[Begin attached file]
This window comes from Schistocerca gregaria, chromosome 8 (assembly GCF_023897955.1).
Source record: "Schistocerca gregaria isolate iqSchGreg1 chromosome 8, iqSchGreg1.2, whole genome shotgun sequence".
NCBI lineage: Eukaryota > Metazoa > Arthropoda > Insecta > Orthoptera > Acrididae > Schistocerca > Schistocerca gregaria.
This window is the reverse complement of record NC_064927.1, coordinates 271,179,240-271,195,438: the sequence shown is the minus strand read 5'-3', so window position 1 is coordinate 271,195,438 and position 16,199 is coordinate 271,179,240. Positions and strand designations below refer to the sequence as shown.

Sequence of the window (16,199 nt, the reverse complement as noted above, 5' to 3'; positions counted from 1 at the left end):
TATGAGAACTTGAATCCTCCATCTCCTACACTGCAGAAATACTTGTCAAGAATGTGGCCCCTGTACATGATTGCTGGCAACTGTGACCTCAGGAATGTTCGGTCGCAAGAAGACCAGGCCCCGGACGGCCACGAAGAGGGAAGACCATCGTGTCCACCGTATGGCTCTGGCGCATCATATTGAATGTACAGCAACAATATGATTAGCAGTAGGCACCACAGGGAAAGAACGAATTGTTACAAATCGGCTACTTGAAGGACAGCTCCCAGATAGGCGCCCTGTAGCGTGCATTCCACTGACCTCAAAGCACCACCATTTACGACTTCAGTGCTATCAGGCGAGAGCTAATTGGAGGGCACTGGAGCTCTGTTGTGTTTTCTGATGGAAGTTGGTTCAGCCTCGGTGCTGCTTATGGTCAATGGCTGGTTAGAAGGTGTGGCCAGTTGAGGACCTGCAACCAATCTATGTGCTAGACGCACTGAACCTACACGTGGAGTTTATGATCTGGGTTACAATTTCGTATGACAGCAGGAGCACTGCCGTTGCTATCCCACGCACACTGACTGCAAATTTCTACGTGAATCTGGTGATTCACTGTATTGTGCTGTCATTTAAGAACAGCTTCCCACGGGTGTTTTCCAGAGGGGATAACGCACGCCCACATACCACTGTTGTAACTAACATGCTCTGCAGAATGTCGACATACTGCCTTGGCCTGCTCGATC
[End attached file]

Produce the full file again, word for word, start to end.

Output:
This window comes from Schistocerca gregaria, chromosome 8 (assembly GCF_023897955.1).
Source record: "Schistocerca gregaria isolate iqSchGreg1 chromosome 8, iqSchGreg1.2, whole genome shotgun sequence".
NCBI lineage: Eukaryota > Metazoa > Arthropoda > Insecta > Orthoptera > Acrididae > Schistocerca > Schistocerca gregaria.
This window is the reverse complement of record NC_064927.1, coordinates 271,179,240-271,195,438: the sequence shown is the minus strand read 5'-3', so window position 1 is coordinate 271,195,438 and position 16,199 is coordinate 271,179,240. Positions and strand designations below refer to the sequence as shown.

Sequence of the window (16,199 nt, the reverse complement as noted above, 5' to 3'; positions counted from 1 at the left end):
TATGAGAACTTGAATCCTCCATCTCCTACACTGCAGAAATACTTGTCAAGAATGTGGCCCCTGTACATGATTGCTGGCAACTGTGACCTCAGGAATGTTCGGTCGCAAGAAGACCAGGCCCCGGACGGCCACGAAGAGGGAAGACCATCGTGTCCACCGTATGGCTCTGGCGCATCATATTGAATGTACAGCAACAATATGATTAGCAGTAGGCACCACAGGGAAAGAACGAATTGTTACAAATCGGCTACTTGAAGGACAGCTCCCAGATAGGCGCCCTGTAGCGTGCATTCCACTGACCTCAAAGCACCACCATTTACGACTTCAGTGCTATCAGGCGAGAGCTAATTGGAGGGCACTGGAGCTCTGTTGTGTTTTCTGATGGAAGTTGGTTCAGCCTCGGTGCTGCTTATGGTCAATGGCTGGTTAGAAGGTGTGGCCAGTTGAGGACCTGCAACCAATCTATGTGCTAGACGCACTGAACCTACACGTGGAGTTTATGATCTGGGTTACAATTTCGTATGACAGCAGGAGCACTGCCGTTGCTATCCCACGCACACTGACTGCAAATTTCTACGTGAATCTGGTGATTCACTGTATTGTGCTGTCATTTAAGAACAGCTTCCCACGGGTGTTTTCCAGAGGGGATAACGCACGCCCACATACCACTGTTGTAACTAACATGCTCTGCAGAATGTCGACATACTGCCTTGGCCTGCTCGATC